About Heat


The Scoville Heat Unit


Wilbur Scoville

A pharmacist named Wilbur Scoville invented the Scoville Scale in 1912 to measure the heat of peppers. A "Scoville Unit" is actually a measure of capsaicin (the chemical in hot peppers that is responsible for their heat).


Scoville's test was a comparative taste test that is considered subjective by today's standards. A more sophisticated method is in use today, but in honor of Wilbur Scoville, the unit of measure is still called the Scoville Unit.


The capsaicin level in peppers can vary from plant to plant due to local environmental conditions. This means that a pepper's rating is an average measure.


How Much Heat Can You Handle?


The Scoville Heat Unit

 

Scoville Units

Primary Source

Pure Capsaicin

500,000 - 15,000,000

Chemistry Lab

Habanero Pepper

100,000 - 300,000

Yucatan, Caribbean

Scotch Bonnet

100,000 - 250,000

Jamaica, Caribbean, Belize

Jamaican Hot

100,000 - 200,000

Jamaica, Caribbean Islands

Tabasco Pepper

100,000 - 200,000

Central America, Mexico

Thai Pepper

50,000 - 100,000

SE Asia, California

Cayenne Pepper

30,000 - 50,000

Louisiana, Mexico

Serrano Pepper

10,000 - 25,000

Mexico, SW United States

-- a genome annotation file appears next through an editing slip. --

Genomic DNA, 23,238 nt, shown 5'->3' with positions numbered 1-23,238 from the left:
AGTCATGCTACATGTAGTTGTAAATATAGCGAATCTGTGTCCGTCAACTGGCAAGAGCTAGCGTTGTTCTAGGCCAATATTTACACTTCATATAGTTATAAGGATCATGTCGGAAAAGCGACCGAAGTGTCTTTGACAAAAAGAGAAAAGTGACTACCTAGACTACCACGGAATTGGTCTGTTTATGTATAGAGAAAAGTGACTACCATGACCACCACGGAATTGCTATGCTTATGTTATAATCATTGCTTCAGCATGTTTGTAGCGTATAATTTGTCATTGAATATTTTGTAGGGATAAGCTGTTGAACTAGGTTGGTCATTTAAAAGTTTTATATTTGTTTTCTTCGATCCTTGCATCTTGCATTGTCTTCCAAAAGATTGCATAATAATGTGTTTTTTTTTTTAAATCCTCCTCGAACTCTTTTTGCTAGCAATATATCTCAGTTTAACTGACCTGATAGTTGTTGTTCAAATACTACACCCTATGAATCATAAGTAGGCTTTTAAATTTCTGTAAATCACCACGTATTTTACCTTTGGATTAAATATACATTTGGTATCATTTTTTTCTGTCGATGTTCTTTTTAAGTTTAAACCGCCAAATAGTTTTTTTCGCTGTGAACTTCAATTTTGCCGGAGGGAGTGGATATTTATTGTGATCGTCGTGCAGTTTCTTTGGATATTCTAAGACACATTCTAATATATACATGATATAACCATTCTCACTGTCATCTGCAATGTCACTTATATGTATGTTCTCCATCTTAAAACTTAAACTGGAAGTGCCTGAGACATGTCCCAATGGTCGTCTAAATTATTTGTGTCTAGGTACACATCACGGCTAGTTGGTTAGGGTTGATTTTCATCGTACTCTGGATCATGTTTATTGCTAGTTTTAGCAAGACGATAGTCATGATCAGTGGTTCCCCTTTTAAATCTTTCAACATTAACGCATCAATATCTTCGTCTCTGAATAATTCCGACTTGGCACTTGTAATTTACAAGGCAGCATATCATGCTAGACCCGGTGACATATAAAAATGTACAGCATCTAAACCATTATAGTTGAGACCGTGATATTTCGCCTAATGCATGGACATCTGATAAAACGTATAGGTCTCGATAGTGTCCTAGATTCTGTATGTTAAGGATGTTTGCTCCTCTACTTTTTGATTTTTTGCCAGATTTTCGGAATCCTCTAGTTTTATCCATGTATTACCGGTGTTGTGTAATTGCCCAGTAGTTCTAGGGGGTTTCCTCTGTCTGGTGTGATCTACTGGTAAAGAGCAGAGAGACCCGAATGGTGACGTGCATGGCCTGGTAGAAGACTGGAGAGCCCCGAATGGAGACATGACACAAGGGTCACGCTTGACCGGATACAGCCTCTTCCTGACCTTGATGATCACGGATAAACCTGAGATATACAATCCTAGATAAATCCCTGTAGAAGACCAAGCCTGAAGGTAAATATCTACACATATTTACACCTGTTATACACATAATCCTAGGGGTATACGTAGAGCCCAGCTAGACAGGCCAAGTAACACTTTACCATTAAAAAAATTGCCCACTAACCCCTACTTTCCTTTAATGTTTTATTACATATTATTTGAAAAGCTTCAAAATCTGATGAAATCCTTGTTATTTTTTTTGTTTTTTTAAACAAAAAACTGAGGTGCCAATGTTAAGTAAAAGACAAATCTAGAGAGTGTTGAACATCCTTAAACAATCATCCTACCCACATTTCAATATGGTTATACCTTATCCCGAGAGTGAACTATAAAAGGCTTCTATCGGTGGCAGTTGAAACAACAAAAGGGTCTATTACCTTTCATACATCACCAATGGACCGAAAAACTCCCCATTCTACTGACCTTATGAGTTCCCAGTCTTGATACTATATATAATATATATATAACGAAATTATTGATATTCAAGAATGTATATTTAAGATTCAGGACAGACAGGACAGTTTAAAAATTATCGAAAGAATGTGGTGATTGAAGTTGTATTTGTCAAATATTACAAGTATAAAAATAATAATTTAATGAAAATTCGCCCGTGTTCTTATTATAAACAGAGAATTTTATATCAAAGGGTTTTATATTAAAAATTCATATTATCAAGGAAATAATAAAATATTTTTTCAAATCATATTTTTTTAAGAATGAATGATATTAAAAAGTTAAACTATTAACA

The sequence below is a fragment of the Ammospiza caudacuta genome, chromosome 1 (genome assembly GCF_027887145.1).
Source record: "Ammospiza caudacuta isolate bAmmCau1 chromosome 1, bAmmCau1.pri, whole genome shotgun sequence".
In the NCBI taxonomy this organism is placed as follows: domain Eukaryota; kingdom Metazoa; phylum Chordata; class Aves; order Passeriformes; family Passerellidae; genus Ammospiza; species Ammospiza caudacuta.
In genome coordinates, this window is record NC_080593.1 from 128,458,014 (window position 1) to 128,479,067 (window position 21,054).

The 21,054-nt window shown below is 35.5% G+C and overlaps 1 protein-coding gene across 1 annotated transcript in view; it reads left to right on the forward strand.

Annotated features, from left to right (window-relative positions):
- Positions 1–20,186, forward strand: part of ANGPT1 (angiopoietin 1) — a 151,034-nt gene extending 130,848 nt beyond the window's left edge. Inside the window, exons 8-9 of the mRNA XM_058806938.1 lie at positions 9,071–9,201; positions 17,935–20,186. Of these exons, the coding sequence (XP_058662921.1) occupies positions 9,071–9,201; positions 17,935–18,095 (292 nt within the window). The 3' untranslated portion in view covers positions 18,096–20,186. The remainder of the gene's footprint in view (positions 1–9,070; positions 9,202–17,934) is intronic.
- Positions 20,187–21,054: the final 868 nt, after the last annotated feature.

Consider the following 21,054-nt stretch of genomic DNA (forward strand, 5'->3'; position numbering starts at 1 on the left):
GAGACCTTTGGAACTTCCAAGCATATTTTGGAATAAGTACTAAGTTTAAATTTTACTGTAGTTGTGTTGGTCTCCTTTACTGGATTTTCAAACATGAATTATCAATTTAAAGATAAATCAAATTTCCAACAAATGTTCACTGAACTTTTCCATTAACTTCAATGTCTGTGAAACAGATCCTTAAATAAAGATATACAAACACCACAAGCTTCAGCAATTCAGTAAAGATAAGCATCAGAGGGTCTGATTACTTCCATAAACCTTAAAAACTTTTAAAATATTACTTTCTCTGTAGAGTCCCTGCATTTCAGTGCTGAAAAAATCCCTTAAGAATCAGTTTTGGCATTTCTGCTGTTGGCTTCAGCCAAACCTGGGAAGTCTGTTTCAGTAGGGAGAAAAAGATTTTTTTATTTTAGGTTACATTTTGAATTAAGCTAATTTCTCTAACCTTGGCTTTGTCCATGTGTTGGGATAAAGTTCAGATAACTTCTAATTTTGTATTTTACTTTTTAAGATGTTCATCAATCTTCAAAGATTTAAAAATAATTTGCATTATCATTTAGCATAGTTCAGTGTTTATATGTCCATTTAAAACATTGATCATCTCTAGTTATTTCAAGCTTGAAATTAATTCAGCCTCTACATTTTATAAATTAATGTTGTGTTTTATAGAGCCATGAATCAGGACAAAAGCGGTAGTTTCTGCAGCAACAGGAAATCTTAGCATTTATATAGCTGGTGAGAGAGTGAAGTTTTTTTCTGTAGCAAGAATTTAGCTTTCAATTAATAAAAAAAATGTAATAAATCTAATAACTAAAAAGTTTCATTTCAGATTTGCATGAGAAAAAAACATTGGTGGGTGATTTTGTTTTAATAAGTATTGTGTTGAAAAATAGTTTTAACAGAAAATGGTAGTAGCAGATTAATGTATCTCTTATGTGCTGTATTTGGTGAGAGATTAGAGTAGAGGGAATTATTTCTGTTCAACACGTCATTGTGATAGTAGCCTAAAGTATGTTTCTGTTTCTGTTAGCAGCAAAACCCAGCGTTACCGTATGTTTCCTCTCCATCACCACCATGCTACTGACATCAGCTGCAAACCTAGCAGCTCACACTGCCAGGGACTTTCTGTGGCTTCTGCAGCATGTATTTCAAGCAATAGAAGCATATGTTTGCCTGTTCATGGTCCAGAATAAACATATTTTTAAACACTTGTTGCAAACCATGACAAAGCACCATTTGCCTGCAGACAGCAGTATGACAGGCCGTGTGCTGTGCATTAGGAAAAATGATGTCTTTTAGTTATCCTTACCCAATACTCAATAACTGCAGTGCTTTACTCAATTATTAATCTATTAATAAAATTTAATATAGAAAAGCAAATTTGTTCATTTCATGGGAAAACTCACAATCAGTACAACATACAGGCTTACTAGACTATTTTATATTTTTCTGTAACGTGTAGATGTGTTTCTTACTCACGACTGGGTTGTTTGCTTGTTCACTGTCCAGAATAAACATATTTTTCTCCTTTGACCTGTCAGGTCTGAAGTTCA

Jalapeņo Pepper

2,500 - 5,000

Mexico, Texas

Poblano Pepper

1,000 - 1,500

Mexico, California

Bell Pepper

0 - 25

Holland, California


The Ghost Chile - Bhut Jolokia


It's been more than five years since an Indian "Mystery Chile" was making headlines, and claims for such a new variety, called "Ghost Chile" or Bhut Jolokia, were published in print, and all over the Internet. With almost one million Scoville Units, it was supposed to be several times hotter than the Red Savina, the current holder of that title is in the Guinness World Records. Time and again the hot pod popped up in the news, yet no one in the Western world had seen it. That has changed recently, as new claims for such a potent pepper came from the UK, and also from the renowned Chile Pepper Institute of the New Mexico State University.


Read more about the "Ghost Chile"